There are rules about shouting “Fire!” in a crowded theater. But it’s almost unbearably tempting to yell it during Third Space’s production of “Fireface,” particularly when a Zippo-wielding sociopath begins splashing what is ostensibly gasoline across the narrow stage floor of the Brick, near enough to spray your sandals.

This 1998 play by the German writer Marius von Mayenburg belongs to a deliberately provocative genre that the Germans call “blood and sperm” theater, and that the English describe as “in yer face” theater. Both sobriquets apply here. An explosion of the family romance, “Fireface” observes the incestuous relationship and increasing pyromania of the adolescent siblings Kurt and Olga.

Olga (Rachel Keller) is a lusty teenager with a streak of perversity. Kurt (Tim Creavin), who has a nasty habit of setting fire to dead birds, is rather more troubled. Each encourages antisocial behavior in the other until Olga’s attentions to a motorcycle-riding suitor named Paul (Steven Robertson) thrust Kurt toward even darker deeds. And poor old Mom and Dad (Danielle Delgado and Paul Albe) are oblivious throughout. Until they aren’t.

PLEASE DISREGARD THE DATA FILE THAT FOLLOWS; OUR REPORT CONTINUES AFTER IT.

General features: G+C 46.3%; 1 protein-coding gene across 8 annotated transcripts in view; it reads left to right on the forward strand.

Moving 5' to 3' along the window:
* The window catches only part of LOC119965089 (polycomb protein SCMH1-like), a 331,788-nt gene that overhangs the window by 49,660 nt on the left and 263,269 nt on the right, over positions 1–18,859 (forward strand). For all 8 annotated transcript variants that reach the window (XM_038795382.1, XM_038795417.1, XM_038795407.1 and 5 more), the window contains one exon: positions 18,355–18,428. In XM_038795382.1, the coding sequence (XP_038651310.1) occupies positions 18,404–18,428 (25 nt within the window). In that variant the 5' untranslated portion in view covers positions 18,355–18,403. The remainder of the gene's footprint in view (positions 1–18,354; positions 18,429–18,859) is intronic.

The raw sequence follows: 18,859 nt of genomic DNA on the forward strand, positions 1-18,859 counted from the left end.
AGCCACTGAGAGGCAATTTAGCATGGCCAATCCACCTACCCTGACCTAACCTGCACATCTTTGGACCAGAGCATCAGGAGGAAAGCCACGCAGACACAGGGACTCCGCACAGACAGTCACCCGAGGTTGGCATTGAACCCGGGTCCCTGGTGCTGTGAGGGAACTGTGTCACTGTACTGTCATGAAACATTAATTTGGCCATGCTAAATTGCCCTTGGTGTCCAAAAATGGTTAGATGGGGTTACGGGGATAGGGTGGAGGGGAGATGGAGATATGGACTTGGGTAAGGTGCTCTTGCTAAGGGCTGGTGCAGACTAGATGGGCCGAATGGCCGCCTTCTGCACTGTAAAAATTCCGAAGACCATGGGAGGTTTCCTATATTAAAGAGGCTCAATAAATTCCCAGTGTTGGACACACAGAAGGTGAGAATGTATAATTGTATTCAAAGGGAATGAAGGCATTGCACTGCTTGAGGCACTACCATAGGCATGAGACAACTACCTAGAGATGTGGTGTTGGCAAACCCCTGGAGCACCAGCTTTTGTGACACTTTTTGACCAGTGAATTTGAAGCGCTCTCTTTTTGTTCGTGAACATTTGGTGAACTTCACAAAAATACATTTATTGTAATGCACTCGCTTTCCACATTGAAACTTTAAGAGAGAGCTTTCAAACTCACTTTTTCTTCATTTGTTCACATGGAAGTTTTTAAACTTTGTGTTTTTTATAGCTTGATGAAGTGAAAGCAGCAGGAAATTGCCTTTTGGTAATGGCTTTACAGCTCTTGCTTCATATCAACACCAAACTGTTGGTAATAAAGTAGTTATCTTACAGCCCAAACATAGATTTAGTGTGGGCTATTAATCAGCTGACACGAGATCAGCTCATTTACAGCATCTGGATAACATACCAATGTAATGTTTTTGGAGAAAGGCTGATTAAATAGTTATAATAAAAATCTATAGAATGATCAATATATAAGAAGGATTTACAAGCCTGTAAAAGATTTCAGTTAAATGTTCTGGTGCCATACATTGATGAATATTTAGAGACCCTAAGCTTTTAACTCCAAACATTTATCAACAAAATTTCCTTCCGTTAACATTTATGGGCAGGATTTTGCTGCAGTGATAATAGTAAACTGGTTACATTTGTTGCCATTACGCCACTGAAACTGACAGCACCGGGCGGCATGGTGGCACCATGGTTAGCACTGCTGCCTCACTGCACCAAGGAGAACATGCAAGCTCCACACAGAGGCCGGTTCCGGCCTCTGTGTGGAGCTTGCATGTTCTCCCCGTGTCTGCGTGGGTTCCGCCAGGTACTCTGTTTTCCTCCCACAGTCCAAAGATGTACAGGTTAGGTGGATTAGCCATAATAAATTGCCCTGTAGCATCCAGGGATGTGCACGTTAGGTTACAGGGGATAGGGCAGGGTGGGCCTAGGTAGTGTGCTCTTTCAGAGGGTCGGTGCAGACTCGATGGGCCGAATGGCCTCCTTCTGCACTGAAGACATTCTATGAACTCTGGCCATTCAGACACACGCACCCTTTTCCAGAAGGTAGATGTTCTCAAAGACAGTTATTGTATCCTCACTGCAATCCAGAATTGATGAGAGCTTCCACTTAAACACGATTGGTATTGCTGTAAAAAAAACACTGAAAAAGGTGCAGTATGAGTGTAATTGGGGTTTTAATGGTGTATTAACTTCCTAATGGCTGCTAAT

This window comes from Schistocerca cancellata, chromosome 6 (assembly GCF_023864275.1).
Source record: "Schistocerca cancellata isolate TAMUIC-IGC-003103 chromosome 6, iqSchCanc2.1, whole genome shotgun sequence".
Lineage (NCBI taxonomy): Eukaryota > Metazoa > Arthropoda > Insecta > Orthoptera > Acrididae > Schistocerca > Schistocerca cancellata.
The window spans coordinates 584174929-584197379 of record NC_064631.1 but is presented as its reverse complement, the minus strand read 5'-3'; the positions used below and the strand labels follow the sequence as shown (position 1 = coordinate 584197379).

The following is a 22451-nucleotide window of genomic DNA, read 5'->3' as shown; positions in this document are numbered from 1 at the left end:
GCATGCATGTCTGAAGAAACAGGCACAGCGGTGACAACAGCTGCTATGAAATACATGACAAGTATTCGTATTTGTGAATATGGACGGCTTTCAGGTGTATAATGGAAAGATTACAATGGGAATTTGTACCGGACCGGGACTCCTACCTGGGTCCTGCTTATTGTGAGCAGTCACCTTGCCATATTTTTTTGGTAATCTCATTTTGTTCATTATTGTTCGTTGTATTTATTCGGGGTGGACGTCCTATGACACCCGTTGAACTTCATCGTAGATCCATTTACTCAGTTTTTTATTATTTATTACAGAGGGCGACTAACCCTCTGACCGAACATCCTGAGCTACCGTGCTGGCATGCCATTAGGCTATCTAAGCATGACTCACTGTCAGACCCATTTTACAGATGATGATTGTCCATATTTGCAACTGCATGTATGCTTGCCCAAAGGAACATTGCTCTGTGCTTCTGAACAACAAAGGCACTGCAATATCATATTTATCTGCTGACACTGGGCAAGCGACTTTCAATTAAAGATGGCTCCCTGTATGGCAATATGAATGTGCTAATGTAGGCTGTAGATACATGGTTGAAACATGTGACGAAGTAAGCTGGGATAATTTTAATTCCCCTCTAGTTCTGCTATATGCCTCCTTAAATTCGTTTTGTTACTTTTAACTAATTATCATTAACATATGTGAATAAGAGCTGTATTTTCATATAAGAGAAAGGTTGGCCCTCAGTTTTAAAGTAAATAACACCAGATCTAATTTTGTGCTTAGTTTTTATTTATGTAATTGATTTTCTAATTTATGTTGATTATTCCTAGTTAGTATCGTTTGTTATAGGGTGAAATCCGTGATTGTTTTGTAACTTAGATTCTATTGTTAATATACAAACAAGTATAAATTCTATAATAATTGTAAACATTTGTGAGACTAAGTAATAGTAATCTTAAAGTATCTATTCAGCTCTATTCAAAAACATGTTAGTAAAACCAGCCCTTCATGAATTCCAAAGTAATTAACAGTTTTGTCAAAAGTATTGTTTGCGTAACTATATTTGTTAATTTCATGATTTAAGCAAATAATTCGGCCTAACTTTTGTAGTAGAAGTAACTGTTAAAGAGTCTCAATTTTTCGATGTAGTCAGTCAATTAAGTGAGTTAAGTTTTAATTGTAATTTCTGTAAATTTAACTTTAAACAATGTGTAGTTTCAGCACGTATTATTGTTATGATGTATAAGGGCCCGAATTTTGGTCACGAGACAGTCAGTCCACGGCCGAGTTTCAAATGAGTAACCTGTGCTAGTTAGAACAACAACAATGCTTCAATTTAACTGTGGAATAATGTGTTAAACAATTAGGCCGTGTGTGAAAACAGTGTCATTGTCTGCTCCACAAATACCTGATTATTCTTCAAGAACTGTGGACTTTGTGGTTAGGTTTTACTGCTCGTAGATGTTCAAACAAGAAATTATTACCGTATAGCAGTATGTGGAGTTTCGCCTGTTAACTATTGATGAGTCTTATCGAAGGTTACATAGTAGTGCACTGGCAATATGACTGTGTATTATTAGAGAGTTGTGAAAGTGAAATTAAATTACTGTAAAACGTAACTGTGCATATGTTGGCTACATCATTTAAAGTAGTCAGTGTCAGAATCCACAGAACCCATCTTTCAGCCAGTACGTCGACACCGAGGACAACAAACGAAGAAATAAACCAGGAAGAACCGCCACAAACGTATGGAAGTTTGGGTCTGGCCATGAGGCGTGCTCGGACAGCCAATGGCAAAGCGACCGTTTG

The script is poised between realism and symbolism, so it sometimes seems the portrait of a distinctly maladjusted family, and sometimes a metaphor for an entire generation resisting the pull of adulthood and the blinkered conformity it demands.

This is a difficult play, but the director, Benjamin Viertel, and his frequently nude cast seem more or less undaunted. Mr. Viertel has a lot of ideas — about lighting, music and performance space — though he sometimes lacks the knack and the budget to execute them convincingly. Many of his choices are inventive and sophisticated; others are unnecessary, and he hasn’t yet managed the trick of getting all the actors to populate the same world. Still, his enthusiasm and ingenuity are very much in evidence, and it will be exciting to see what he and his designers accomplish next.

As long as they don’t burn down the theater first.